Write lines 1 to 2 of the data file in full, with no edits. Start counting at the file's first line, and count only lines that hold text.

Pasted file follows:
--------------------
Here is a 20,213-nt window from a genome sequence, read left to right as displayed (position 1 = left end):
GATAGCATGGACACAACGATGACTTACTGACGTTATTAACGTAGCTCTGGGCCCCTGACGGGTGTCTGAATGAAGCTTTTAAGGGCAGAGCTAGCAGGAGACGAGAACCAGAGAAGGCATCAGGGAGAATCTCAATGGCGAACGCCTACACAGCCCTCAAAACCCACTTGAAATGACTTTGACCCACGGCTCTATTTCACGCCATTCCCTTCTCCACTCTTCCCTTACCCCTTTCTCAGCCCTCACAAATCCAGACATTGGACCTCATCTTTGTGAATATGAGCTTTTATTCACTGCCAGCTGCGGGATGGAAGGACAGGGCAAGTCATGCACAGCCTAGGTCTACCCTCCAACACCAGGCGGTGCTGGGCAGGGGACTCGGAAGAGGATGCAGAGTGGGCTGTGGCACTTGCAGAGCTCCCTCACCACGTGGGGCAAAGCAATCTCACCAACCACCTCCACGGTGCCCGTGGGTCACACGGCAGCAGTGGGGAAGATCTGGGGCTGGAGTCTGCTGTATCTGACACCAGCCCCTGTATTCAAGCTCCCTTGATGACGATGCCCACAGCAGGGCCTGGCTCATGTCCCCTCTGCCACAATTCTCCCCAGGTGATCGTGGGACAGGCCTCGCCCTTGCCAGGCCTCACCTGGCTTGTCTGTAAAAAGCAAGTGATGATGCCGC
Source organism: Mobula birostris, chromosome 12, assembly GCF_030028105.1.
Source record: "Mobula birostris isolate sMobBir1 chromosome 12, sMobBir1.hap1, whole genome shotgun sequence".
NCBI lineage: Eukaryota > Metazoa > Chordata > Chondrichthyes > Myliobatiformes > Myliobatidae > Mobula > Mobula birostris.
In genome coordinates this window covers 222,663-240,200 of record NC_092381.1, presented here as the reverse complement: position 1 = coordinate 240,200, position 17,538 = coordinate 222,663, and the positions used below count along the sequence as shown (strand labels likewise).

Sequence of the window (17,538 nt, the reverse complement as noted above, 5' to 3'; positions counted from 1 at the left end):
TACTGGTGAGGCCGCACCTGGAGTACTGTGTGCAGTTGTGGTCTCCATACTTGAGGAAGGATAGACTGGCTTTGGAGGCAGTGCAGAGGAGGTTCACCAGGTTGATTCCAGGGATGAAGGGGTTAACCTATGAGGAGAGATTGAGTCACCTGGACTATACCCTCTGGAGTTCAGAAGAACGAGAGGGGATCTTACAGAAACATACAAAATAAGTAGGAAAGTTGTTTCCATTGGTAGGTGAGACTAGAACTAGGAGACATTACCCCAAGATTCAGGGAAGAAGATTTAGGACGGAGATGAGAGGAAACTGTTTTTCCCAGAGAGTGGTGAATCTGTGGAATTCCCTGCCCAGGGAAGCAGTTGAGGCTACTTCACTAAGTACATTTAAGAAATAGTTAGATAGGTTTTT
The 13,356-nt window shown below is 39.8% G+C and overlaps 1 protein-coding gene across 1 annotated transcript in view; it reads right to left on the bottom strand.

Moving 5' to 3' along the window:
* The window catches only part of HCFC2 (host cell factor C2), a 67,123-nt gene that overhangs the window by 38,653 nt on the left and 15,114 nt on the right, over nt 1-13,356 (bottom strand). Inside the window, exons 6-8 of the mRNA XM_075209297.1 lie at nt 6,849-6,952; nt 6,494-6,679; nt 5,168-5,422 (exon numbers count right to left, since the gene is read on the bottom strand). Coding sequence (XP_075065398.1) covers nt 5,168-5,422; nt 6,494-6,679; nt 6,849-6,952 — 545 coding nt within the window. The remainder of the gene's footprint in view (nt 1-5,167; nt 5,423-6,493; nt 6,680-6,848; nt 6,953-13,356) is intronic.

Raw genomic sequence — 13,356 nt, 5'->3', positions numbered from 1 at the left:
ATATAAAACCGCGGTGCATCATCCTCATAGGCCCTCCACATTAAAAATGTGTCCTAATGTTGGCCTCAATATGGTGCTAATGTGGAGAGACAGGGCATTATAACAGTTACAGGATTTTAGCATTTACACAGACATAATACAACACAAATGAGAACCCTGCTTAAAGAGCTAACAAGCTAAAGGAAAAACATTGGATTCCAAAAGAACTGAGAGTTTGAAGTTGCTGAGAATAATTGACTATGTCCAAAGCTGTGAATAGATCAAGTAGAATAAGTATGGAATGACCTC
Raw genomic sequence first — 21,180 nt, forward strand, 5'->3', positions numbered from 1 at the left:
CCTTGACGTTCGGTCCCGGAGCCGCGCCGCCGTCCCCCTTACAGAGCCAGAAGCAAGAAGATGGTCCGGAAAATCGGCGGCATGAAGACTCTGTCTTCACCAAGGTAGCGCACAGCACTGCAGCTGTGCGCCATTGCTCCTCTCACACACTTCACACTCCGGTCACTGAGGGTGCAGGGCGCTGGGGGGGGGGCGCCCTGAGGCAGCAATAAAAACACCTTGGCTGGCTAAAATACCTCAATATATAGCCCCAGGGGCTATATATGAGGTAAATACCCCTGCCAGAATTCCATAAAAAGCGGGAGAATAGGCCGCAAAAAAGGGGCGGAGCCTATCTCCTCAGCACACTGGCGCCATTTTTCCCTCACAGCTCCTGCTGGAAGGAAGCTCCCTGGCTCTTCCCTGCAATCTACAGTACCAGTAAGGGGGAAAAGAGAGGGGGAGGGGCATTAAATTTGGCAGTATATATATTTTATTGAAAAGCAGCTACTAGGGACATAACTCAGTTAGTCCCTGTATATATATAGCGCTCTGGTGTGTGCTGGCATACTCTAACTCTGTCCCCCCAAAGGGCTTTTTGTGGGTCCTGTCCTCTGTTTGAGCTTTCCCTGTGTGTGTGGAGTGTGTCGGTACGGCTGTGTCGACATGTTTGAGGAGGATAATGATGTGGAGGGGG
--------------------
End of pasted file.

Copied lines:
Here is a 20,213-nt window from a genome sequence, read left to right as displayed (position 1 = left end):
GATAGCATGGACACAACGATGACTTACTGACGTTATTAACGTAGCTCTGGGCCCCTGACGGGTGTCTGAATGAAGCTTTTAAGGGCAGAGCTAGCAGGAGACGAGAACCAGAGAAGGCATCAGGGAGAATCTCAATGGCGAACGCCTACACAGCCCTCAAAACCCACTTGAAATGACTTTGACCCACGGCTCTATTTCACGCCATTCCCTTCTCCACTCTTCCCTTACCCCTTTCTCAGCCCTCACAAATCCAGACATTGGACCTCATCTTTGTGAATATGAGCTTTTATTCACTGCCAGCTGCGGGATGGAAGGACAGGGCAAGTCATGCACAGCCTAGGTCTACCCTCCAACACCAGGCGGTGCTGGGCAGGGGACTCGGAAGAGGATGCAGAGTGGGCTGTGGCACTTGCAGAGCTCCCTCACCACGTGGGGCAAAGCAATCTCACCAACCACCTCCACGGTGCCCGTGGGTCACACGGCAGCAGTGGGGAAGATCTGGGGCTGGAGTCTGCTGTATCTGACACCAGCCCCTGTATTCAAGCTCCCTTGATGACGATGCCCACAGCAGGGCCTGGCTCATGTCCCCTCTGCCACAATTCTCCCCAGGTGATCGTGGGACAGGCCTCGCCCTTGCCAGGCCTCACCTGGCTTGTCTGTAAAAAGCAAGTGATGATGCCGC